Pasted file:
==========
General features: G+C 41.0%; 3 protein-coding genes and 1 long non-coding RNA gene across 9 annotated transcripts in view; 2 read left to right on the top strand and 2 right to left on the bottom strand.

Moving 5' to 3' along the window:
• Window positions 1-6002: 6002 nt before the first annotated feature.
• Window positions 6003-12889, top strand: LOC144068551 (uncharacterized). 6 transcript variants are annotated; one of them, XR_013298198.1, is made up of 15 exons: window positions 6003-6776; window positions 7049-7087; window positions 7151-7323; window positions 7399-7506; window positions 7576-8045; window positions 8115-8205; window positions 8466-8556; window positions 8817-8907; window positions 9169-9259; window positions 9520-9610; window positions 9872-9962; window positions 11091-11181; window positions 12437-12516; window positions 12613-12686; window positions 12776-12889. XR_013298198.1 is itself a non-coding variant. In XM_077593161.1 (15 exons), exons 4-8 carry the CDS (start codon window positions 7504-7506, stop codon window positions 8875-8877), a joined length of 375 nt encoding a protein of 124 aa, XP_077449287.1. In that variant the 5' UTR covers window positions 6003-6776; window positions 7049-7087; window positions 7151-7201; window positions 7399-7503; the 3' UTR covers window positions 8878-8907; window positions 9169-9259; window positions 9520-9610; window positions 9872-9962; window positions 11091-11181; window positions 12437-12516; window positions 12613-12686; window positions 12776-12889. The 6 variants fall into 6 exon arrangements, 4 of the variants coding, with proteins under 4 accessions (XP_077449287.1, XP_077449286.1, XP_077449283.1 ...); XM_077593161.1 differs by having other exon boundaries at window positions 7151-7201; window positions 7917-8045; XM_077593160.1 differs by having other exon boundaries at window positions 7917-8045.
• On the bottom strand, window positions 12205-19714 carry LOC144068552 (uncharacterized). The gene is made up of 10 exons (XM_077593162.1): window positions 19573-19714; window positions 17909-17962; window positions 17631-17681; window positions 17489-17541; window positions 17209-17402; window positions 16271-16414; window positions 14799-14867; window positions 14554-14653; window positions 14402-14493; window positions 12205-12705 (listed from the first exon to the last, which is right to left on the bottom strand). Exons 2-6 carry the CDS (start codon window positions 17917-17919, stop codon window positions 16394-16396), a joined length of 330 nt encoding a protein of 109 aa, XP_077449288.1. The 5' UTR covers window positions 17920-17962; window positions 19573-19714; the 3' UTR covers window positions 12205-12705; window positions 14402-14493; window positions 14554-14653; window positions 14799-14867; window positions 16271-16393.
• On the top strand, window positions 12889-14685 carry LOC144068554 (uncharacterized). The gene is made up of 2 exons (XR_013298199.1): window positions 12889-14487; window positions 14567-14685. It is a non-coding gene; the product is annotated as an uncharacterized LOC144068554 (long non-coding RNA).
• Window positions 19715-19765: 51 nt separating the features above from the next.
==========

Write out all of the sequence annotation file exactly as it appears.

General features: G+C 41.0%; 3 protein-coding genes and 1 long non-coding RNA gene across 9 annotated transcripts in view; 2 read left to right on the top strand and 2 right to left on the bottom strand.

Moving 5' to 3' along the window:
• Window positions 1-6002: 6002 nt before the first annotated feature.
• Window positions 6003-12889, top strand: LOC144068551 (uncharacterized). 6 transcript variants are annotated; one of them, XR_013298198.1, is made up of 15 exons: window positions 6003-6776; window positions 7049-7087; window positions 7151-7323; window positions 7399-7506; window positions 7576-8045; window positions 8115-8205; window positions 8466-8556; window positions 8817-8907; window positions 9169-9259; window positions 9520-9610; window positions 9872-9962; window positions 11091-11181; window positions 12437-12516; window positions 12613-12686; window positions 12776-12889. XR_013298198.1 is itself a non-coding variant. In XM_077593161.1 (15 exons), exons 4-8 carry the CDS (start codon window positions 7504-7506, stop codon window positions 8875-8877), a joined length of 375 nt encoding a protein of 124 aa, XP_077449287.1. In that variant the 5' UTR covers window positions 6003-6776; window positions 7049-7087; window positions 7151-7201; window positions 7399-7503; the 3' UTR covers window positions 8878-8907; window positions 9169-9259; window positions 9520-9610; window positions 9872-9962; window positions 11091-11181; window positions 12437-12516; window positions 12613-12686; window positions 12776-12889. The 6 variants fall into 6 exon arrangements, 4 of the variants coding, with proteins under 4 accessions (XP_077449287.1, XP_077449286.1, XP_077449283.1 ...); XM_077593161.1 differs by having other exon boundaries at window positions 7151-7201; window positions 7917-8045; XM_077593160.1 differs by having other exon boundaries at window positions 7917-8045.
• On the bottom strand, window positions 12205-19714 carry LOC144068552 (uncharacterized). The gene is made up of 10 exons (XM_077593162.1): window positions 19573-19714; window positions 17909-17962; window positions 17631-17681; window positions 17489-17541; window positions 17209-17402; window positions 16271-16414; window positions 14799-14867; window positions 14554-14653; window positions 14402-14493; window positions 12205-12705 (listed from the first exon to the last, which is right to left on the bottom strand). Exons 2-6 carry the CDS (start codon window positions 17917-17919, stop codon window positions 16394-16396), a joined length of 330 nt encoding a protein of 109 aa, XP_077449288.1. The 5' UTR covers window positions 17920-17962; window positions 19573-19714; the 3' UTR covers window positions 12205-12705; window positions 14402-14493; window positions 14554-14653; window positions 14799-14867; window positions 16271-16393.
• On the top strand, window positions 12889-14685 carry LOC144068554 (uncharacterized). The gene is made up of 2 exons (XR_013298199.1): window positions 12889-14487; window positions 14567-14685. It is a non-coding gene; the product is annotated as an uncharacterized LOC144068554 (long non-coding RNA).
• Window positions 19715-19765: 51 nt separating the features above from the next.